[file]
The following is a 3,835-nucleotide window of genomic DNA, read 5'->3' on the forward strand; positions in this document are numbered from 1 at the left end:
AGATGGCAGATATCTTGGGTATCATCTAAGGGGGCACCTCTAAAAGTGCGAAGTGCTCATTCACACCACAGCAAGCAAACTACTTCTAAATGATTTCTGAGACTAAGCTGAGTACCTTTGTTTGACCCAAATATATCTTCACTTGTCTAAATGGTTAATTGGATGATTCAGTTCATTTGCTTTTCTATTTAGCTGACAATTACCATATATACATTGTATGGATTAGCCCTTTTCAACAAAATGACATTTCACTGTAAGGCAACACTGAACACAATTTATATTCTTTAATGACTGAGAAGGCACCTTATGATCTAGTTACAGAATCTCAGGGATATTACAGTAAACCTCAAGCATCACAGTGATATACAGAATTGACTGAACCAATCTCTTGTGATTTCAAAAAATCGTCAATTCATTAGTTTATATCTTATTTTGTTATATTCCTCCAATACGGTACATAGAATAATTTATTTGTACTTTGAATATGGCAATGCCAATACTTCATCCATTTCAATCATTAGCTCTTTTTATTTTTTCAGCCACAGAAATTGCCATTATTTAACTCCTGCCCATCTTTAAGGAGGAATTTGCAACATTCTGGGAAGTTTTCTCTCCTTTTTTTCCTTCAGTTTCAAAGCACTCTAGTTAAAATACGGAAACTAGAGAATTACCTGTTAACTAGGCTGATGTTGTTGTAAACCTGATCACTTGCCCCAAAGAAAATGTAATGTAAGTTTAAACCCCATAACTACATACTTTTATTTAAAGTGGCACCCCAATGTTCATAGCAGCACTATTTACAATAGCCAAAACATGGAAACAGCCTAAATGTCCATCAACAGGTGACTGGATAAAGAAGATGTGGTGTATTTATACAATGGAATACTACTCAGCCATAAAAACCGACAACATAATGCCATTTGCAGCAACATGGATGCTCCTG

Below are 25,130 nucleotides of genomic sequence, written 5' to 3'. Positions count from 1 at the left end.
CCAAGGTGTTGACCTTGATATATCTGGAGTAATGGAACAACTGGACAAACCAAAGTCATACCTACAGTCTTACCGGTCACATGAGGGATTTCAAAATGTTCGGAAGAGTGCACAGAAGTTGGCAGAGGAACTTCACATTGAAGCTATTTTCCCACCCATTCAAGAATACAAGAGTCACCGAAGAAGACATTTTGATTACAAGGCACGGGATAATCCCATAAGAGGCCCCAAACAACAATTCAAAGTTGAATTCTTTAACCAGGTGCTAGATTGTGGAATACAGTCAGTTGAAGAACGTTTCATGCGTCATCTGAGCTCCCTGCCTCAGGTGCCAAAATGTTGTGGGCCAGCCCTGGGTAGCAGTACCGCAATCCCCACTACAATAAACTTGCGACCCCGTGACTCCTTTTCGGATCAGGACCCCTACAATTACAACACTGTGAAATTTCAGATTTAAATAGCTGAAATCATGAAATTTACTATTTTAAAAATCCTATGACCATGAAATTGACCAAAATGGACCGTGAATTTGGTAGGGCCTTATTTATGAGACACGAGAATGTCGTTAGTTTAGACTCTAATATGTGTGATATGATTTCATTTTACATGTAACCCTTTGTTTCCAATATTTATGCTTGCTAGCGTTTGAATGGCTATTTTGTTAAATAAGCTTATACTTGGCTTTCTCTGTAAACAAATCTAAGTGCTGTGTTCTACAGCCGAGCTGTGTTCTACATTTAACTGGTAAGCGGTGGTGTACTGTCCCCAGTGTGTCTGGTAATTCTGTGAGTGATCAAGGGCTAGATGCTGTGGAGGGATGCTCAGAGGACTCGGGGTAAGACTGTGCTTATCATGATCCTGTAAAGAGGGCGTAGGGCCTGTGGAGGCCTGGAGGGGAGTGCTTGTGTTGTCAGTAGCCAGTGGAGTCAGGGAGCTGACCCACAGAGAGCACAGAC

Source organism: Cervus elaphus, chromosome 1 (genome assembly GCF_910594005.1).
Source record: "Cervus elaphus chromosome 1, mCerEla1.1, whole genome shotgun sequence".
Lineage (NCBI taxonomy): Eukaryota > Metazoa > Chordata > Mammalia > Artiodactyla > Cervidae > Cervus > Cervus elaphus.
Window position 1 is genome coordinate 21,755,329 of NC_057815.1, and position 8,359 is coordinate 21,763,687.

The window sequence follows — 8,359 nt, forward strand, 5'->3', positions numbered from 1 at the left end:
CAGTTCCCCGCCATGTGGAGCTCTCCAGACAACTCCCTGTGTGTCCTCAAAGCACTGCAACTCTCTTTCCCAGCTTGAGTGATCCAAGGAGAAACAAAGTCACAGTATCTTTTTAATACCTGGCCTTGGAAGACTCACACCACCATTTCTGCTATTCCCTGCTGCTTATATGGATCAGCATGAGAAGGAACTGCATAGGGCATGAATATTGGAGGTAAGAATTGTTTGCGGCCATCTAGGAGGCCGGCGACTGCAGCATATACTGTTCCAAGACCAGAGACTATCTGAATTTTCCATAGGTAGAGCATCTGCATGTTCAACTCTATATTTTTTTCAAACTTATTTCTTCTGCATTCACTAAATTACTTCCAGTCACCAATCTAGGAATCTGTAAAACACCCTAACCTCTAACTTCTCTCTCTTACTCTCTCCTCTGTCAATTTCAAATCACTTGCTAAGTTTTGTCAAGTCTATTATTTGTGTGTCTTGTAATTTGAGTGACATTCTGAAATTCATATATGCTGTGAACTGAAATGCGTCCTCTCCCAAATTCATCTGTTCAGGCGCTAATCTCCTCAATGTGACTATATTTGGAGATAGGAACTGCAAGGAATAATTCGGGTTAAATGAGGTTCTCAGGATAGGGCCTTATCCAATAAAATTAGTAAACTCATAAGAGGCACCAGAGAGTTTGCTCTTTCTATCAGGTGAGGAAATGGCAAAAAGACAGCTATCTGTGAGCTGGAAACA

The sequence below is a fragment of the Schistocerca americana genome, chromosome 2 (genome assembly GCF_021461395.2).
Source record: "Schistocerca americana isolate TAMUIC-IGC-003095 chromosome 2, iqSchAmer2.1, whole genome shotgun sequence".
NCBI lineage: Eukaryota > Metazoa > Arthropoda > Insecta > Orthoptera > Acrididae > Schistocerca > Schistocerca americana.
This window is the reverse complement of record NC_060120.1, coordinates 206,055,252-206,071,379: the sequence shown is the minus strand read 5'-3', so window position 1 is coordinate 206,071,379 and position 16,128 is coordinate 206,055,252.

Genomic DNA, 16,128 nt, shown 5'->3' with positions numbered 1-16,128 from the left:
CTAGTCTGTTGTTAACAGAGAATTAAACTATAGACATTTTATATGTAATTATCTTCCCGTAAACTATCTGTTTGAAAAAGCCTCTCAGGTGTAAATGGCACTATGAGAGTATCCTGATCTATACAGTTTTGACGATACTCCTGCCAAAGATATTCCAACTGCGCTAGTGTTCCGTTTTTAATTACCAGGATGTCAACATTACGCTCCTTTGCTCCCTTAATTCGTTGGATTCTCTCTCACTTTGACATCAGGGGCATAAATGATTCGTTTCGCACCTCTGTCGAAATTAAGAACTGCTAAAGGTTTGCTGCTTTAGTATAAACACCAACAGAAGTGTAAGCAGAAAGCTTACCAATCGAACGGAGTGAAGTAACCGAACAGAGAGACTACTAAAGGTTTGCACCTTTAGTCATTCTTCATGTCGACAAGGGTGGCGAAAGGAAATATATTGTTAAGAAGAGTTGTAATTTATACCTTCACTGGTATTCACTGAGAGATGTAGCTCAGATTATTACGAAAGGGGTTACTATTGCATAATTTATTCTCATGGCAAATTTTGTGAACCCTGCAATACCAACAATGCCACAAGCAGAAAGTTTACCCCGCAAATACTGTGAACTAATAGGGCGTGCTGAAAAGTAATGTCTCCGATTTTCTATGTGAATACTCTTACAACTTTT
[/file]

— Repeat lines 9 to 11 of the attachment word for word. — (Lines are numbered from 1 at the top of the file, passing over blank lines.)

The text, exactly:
The window sequence follows — 8,359 nt, forward strand, 5'->3', positions numbered from 1 at the left end:
CAGTTCCCCGCCATGTGGAGCTCTCCAGACAACTCCCTGTGTGTCCTCAAAGCACTGCAACTCTCTTTCCCAGCTTGAGTGATCCAAGGAGAAACAAAGTCACAGTATCTTTTTAATACCTGGCCTTGGAAGACTCACACCACCATTTCTGCTATTCCCTGCTGCTTATATGGATCAGCATGAGAAGGAACTGCATAGGGCATGAATATTGGAGGTAAGAATTGTTTGCGGCCATCTAGGAGGCCGGCGACTGCAGCATATACTGTTCCAAGACCAGAGACTATCTGAATTTTCCATAGGTAGAGCATCTGCATGTTCAACTCTATATTTTTTTCAAACTTATTTCTTCTGCATTCACTAAATTACTTCCAGTCACCAATCTAGGAATCTGTAAAACACCCTAACCTCTAACTTCTCTCTCTTACTCTCTCCTCTGTCAATTTCAAATCACTTGCTAAGTTTTGTCAAGTCTATTATTTGTGTGTCTTGTAATTTGAGTGACATTCTGAAATTCATATATGCTGTGAACTGAAATGCGTCCTCTCCCAAATTCATCTGTTCAGGCGCTAATCTCCTCAATGTGACTATATTTGGAGATAGGAACTGCAAGGAATAATTCGGGTTAAATGAGGTTCTCAGGATAGGGCCTTATCCAATAAAATTAGTAAACTCATAAGAGGCACCAGAGAGTTTGCTCTTTCTATCAGGTGAGGAAATGGCAAAAAGACAGCTATCTGTGAGCTGGAAACA

The sequence below is a fragment of the Schistocerca americana genome, chromosome 2 (genome assembly GCF_021461395.2).